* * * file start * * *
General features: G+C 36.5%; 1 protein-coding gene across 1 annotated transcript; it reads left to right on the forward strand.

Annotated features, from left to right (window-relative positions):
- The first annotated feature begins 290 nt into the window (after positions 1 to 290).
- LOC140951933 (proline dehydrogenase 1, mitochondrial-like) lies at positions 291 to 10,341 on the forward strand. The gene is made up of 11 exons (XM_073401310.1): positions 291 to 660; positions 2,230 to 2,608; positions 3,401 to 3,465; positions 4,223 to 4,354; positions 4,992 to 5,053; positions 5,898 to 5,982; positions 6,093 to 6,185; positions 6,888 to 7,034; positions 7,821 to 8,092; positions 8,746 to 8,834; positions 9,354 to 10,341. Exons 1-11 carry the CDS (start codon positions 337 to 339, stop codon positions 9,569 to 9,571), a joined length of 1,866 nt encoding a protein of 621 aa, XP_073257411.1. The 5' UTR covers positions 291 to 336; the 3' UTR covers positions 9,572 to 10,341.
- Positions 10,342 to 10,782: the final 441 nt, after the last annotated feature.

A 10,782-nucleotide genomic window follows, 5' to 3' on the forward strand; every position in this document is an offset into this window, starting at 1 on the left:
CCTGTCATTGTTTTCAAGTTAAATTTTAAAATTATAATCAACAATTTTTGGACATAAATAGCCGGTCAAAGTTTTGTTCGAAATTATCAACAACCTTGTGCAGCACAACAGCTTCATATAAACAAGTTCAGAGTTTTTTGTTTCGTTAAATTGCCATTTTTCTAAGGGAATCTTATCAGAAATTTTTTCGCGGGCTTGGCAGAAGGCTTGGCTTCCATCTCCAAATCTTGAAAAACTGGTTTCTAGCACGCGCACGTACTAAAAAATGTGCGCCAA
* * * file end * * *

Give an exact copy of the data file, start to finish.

General features: G+C 36.5%; 1 protein-coding gene across 1 annotated transcript; it reads left to right on the forward strand.

Annotated features, from left to right (window-relative positions):
- The first annotated feature begins 290 nt into the window (after positions 1 to 290).
- LOC140951933 (proline dehydrogenase 1, mitochondrial-like) lies at positions 291 to 10,341 on the forward strand. The gene is made up of 11 exons (XM_073401310.1): positions 291 to 660; positions 2,230 to 2,608; positions 3,401 to 3,465; positions 4,223 to 4,354; positions 4,992 to 5,053; positions 5,898 to 5,982; positions 6,093 to 6,185; positions 6,888 to 7,034; positions 7,821 to 8,092; positions 8,746 to 8,834; positions 9,354 to 10,341. Exons 1-11 carry the CDS (start codon positions 337 to 339, stop codon positions 9,569 to 9,571), a joined length of 1,866 nt encoding a protein of 621 aa, XP_073257411.1. The 5' UTR covers positions 291 to 336; the 3' UTR covers positions 9,572 to 10,341.
- Positions 10,342 to 10,782: the final 441 nt, after the last annotated feature.

A 10,782-nucleotide genomic window follows, 5' to 3' on the forward strand; every position in this document is an offset into this window, starting at 1 on the left:
CCTGTCATTGTTTTCAAGTTAAATTTTAAAATTATAATCAACAATTTTTGGACATAAATAGCCGGTCAAAGTTTTGTTCGAAATTATCAACAACCTTGTGCAGCACAACAGCTTCATATAAACAAGTTCAGAGTTTTTTGTTTCGTTAAATTGCCATTTTTCTAAGGGAATCTTATCAGAAATTTTTTCGCGGGCTTGGCAGAAGGCTTGGCTTCCATCTCCAAATCTTGAAAAACTGGTTTCTAGCACGCGCACGTACTAAAAAATGTGCGCCAA